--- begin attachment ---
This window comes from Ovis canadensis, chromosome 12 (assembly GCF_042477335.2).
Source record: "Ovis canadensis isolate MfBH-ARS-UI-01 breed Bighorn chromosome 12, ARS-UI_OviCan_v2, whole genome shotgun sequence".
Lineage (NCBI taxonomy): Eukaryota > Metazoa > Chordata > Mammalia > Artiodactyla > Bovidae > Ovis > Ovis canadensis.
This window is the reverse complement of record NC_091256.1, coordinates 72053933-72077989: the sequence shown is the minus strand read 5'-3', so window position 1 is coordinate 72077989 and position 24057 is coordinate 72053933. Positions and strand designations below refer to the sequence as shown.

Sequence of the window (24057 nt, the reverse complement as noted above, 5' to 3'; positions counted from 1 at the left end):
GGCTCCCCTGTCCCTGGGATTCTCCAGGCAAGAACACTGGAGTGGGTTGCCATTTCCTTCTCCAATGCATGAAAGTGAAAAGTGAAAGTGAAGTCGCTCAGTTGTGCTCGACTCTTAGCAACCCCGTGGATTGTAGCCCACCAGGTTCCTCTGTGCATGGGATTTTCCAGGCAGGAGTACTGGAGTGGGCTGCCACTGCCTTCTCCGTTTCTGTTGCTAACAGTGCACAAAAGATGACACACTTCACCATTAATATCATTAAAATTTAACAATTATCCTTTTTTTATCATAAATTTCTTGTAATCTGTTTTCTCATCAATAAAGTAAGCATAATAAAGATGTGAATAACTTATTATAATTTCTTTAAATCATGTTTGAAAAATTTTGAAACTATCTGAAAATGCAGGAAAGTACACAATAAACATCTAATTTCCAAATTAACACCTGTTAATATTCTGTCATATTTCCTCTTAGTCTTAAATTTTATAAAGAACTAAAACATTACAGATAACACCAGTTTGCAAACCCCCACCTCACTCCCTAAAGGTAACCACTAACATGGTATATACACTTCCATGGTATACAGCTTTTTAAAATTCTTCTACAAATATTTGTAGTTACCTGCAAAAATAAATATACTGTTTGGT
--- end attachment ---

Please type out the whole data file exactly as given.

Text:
This window comes from Ovis canadensis, chromosome 12 (assembly GCF_042477335.2).
Source record: "Ovis canadensis isolate MfBH-ARS-UI-01 breed Bighorn chromosome 12, ARS-UI_OviCan_v2, whole genome shotgun sequence".
Lineage (NCBI taxonomy): Eukaryota > Metazoa > Chordata > Mammalia > Artiodactyla > Bovidae > Ovis > Ovis canadensis.
This window is the reverse complement of record NC_091256.1, coordinates 72053933-72077989: the sequence shown is the minus strand read 5'-3', so window position 1 is coordinate 72077989 and position 24057 is coordinate 72053933. Positions and strand designations below refer to the sequence as shown.

Sequence of the window (24057 nt, the reverse complement as noted above, 5' to 3'; positions counted from 1 at the left end):
GGCTCCCCTGTCCCTGGGATTCTCCAGGCAAGAACACTGGAGTGGGTTGCCATTTCCTTCTCCAATGCATGAAAGTGAAAAGTGAAAGTGAAGTCGCTCAGTTGTGCTCGACTCTTAGCAACCCCGTGGATTGTAGCCCACCAGGTTCCTCTGTGCATGGGATTTTCCAGGCAGGAGTACTGGAGTGGGCTGCCACTGCCTTCTCCGTTTCTGTTGCTAACAGTGCACAAAAGATGACACACTTCACCATTAATATCATTAAAATTTAACAATTATCCTTTTTTTATCATAAATTTCTTGTAATCTGTTTTCTCATCAATAAAGTAAGCATAATAAAGATGTGAATAACTTATTATAATTTCTTTAAATCATGTTTGAAAAATTTTGAAACTATCTGAAAATGCAGGAAAGTACACAATAAACATCTAATTTCCAAATTAACACCTGTTAATATTCTGTCATATTTCCTCTTAGTCTTAAATTTTATAAAGAACTAAAACATTACAGATAACACCAGTTTGCAAACCCCCACCTCACTCCCTAAAGGTAACCACTAACATGGTATATACACTTCCATGGTATACAGCTTTTTAAAATTCTTCTACAAATATTTGTAGTTACCTGCAAAAATAAATATACTGTTTGGT